Young-gul next accompanies a friend to a cave, from which they steal the two thousand year old skeleton of a Silla Dynasty era woman. His friend tells him that if Young-gul does a proper enough job of reassembling the skeleton, it might mean a job for him working as an assistant to the prominent archeologist Professor Lee (Nam Koong Won). And so Young-gul sets to the task, finding that, once assembled, the skeleton gains flesh and returns to life as a beautiful young woman. Having been put under a spell by an ancient shaman in order to avoid an unhappy marriage, the woman informs Young-gul that she must now consume a raw human liver in order to prevent herself from returning to skeletal form. Young-gul frowns upon this and confines her to his apartment. Upon returning, he brings with him a pastry-making machine that he has bought in the hope that it will help them make a little extra money. The two then share a night of passion as the machine noisily belches out pastry shells all over them.

Hold on, I’m not finished…

Unable to bring herself to eat Young-gul’s liver, the woman allows herself to once more become a skeleton, which Young-gul then dutifully delivers to Professor Lee. It turns out that Professor Lee has a daughter, Kyungmi (Kim Ja-ok), who, like all of the women in Killer Butterfly, is icily antagonistic toward Young-gul. It is eventually revealed that she was the erstwhile partner in the suicide pact with the woman from the beginning of the movie, with a matching butterfly pendant to prove it, and that she now also wants Young-gul to take her late partner’s place and accompany her into death. Meanwhile, a mysterious party is sending skulls to Professor Lee that are claimed to be ancient, yet appear to be freshly harvested, with newly severed heads starting to arrive soon thereafter. In a sudden detour into giallo territory, Young-gul sets out to find the culprit and, in the process, witnesses the desecration of a corpse by a man in a butterfly costume.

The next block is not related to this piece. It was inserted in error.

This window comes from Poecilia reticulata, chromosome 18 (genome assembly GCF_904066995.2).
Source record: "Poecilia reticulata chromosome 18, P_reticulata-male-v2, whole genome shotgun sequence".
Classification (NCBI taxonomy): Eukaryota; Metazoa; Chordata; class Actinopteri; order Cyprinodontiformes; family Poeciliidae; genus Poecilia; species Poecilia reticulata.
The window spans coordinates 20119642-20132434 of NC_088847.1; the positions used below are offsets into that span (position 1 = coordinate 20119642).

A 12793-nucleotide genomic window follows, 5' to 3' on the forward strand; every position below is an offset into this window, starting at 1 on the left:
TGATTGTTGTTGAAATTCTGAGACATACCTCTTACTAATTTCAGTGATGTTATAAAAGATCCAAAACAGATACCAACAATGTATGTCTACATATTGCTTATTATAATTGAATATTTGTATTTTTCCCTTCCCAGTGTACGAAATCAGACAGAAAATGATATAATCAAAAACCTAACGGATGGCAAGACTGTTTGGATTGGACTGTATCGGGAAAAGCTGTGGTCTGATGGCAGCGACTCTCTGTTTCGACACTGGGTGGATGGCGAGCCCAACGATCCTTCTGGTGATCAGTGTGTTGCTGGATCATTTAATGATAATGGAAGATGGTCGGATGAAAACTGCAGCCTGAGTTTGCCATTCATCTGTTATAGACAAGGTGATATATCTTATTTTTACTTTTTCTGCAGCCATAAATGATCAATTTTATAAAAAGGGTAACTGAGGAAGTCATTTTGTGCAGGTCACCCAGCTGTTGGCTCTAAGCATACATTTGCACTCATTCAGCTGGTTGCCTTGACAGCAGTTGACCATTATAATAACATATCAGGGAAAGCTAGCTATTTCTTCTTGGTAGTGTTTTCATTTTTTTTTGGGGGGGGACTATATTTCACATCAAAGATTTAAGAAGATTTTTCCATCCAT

Now, as much as I abhor lengthy plot synopsis, I think it can be forgiven in this case because… well, first of all, because characterizing what’s described above as such would require an extremely charitable definition of the word “plot”. But also because the manic unpredictability of same is one of the primary factors that makes Killer Butterfly so compellingly, fascinatingly watchable. Rather than weave a story, Kim here catalogues a series of events that steadily escalate in insanity, with the only structure seemingly provided by his obsessively hammering upon themes of gynophobia and the notion of a life force and death urge locked in a constant cycle of mutual derision and belittlement. At the same time, the movie keeps a maddeningly straight face through its stately approach to color and composition, exhibiting a formalism that, I think, speaks to Kim’s time spent in Japan. And then sometimes there’s a pastry machine. The result is a film that lulls the viewer into an expectation of familiar genre elements and then plunges him down a rabbit hole tracing the labyrinthine contours of a singularly fevered imagination.